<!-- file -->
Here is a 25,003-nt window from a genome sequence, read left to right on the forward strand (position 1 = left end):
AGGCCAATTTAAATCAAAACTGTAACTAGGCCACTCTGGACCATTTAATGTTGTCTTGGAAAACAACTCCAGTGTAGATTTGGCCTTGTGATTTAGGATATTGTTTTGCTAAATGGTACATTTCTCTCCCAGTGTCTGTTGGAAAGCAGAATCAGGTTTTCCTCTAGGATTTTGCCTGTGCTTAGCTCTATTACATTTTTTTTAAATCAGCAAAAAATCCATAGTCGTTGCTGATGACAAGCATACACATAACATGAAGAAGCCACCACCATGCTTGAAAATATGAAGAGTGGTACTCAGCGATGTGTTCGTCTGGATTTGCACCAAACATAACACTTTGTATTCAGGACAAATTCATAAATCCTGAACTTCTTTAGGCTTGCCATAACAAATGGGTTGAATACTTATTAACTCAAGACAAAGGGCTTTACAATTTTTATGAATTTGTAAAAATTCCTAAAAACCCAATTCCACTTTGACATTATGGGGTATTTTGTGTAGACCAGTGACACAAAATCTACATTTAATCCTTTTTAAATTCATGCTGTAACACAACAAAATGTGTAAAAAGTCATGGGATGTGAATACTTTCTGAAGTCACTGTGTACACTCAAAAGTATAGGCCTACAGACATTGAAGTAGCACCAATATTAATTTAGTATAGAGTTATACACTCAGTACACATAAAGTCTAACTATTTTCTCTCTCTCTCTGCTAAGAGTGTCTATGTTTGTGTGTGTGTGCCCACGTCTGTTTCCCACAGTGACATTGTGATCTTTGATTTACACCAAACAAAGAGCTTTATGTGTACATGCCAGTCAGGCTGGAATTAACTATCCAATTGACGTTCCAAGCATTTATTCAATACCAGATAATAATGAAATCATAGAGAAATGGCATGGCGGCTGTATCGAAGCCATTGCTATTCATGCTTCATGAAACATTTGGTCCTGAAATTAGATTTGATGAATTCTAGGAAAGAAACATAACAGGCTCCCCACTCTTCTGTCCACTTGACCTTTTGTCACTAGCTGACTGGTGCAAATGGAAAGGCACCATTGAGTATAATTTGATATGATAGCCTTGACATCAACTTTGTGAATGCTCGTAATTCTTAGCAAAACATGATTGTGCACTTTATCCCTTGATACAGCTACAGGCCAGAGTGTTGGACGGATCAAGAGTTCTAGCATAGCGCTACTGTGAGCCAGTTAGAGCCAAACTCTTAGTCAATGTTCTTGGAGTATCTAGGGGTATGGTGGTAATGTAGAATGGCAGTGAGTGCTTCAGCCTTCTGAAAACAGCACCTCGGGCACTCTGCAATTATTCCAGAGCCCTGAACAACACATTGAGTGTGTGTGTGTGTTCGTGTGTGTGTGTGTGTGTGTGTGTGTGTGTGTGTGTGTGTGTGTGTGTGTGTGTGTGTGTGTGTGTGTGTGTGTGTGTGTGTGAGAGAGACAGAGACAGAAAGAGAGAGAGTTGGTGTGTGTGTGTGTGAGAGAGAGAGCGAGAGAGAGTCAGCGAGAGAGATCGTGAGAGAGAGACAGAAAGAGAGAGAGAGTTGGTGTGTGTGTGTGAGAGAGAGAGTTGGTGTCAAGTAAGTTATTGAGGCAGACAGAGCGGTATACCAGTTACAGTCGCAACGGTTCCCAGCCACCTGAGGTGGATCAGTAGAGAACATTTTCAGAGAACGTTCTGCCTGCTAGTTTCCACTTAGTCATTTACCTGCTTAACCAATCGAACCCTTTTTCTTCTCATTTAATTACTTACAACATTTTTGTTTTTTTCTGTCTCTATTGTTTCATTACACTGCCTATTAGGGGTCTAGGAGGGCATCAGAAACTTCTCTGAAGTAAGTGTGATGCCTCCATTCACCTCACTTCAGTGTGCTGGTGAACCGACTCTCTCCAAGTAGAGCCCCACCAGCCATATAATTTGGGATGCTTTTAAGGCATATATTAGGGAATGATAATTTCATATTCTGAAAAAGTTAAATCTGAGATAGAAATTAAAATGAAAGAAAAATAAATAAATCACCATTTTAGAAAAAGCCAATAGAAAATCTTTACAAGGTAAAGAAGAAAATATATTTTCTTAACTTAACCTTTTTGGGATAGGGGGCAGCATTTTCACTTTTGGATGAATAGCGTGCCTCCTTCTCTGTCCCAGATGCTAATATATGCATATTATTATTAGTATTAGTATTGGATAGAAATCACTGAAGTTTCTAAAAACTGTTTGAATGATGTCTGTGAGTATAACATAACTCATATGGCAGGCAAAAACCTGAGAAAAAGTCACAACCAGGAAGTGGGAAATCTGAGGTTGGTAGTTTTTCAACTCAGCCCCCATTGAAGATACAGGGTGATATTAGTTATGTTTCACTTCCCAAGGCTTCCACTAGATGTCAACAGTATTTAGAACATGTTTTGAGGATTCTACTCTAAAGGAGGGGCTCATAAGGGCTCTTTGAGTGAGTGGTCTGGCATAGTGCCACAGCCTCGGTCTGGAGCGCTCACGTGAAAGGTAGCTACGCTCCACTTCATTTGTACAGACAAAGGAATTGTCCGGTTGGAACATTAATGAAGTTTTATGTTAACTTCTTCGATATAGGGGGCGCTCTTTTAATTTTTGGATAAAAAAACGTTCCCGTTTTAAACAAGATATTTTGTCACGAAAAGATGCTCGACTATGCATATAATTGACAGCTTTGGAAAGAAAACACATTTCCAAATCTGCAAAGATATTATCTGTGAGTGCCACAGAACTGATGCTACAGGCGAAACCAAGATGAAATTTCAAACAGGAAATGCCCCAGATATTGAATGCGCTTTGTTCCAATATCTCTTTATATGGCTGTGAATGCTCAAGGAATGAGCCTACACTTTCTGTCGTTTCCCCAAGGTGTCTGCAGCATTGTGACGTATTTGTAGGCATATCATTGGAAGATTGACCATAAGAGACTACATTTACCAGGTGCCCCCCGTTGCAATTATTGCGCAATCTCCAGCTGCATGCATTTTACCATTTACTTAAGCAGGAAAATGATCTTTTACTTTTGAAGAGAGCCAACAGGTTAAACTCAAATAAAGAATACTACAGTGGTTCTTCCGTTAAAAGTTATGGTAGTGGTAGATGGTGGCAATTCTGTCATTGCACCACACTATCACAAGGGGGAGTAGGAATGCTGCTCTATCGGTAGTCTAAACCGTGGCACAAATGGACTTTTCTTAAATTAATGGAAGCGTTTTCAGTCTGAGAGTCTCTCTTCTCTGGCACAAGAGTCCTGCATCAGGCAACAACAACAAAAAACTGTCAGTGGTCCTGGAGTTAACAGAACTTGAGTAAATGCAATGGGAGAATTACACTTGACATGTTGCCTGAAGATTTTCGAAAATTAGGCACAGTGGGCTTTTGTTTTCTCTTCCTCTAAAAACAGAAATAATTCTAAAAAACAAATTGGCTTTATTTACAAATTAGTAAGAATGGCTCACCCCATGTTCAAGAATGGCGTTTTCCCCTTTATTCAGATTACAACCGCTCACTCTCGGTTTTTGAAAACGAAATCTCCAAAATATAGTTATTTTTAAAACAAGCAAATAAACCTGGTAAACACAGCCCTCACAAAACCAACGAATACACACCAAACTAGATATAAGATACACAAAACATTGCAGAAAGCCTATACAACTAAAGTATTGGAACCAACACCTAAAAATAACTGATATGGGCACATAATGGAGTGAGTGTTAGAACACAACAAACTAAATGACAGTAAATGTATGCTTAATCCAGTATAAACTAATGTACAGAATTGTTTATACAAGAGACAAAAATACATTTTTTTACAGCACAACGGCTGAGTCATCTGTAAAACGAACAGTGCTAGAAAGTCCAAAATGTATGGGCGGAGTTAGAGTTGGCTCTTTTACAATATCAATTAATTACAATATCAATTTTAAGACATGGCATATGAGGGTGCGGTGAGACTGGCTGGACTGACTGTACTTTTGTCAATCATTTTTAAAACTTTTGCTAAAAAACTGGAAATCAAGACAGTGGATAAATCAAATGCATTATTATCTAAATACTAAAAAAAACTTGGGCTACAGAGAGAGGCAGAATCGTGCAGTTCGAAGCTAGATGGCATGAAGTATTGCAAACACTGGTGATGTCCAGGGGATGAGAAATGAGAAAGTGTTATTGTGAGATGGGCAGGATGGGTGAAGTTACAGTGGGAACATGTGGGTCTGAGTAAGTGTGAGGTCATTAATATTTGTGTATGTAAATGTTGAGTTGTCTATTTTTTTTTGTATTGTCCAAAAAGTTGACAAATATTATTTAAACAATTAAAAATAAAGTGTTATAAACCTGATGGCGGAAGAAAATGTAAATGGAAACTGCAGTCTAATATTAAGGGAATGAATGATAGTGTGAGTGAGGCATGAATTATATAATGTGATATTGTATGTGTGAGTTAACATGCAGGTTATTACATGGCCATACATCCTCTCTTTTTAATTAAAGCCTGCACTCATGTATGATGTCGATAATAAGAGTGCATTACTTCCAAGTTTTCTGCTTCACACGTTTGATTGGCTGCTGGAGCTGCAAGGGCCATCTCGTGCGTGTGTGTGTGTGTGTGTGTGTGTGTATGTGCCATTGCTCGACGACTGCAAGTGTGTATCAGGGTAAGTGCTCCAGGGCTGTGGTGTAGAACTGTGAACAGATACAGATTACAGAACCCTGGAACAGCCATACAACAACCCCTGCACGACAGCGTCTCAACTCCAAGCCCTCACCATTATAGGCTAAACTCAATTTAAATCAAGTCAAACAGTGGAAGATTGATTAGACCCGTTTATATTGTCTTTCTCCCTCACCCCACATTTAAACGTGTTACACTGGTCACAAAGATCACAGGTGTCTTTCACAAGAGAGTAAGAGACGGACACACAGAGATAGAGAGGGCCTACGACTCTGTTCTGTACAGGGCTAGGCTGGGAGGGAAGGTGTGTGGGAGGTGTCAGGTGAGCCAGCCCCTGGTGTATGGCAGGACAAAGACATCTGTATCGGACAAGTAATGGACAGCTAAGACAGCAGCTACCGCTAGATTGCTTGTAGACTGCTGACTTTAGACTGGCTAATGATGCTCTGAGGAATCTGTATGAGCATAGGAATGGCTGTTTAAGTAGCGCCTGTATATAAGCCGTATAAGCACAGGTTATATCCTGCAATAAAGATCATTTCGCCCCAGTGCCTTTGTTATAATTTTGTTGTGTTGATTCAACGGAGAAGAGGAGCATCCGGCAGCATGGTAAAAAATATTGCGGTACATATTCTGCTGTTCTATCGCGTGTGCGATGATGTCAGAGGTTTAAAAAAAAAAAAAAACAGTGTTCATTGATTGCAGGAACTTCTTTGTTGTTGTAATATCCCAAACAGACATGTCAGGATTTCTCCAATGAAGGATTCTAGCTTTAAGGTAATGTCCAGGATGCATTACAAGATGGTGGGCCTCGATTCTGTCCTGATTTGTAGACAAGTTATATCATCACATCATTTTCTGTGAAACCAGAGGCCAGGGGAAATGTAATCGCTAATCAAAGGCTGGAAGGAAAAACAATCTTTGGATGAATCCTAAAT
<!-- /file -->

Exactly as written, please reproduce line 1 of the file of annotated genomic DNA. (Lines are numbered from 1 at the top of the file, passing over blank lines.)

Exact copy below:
Here is a 25,003-nt window from a genome sequence, read left to right on the forward strand (position 1 = left end):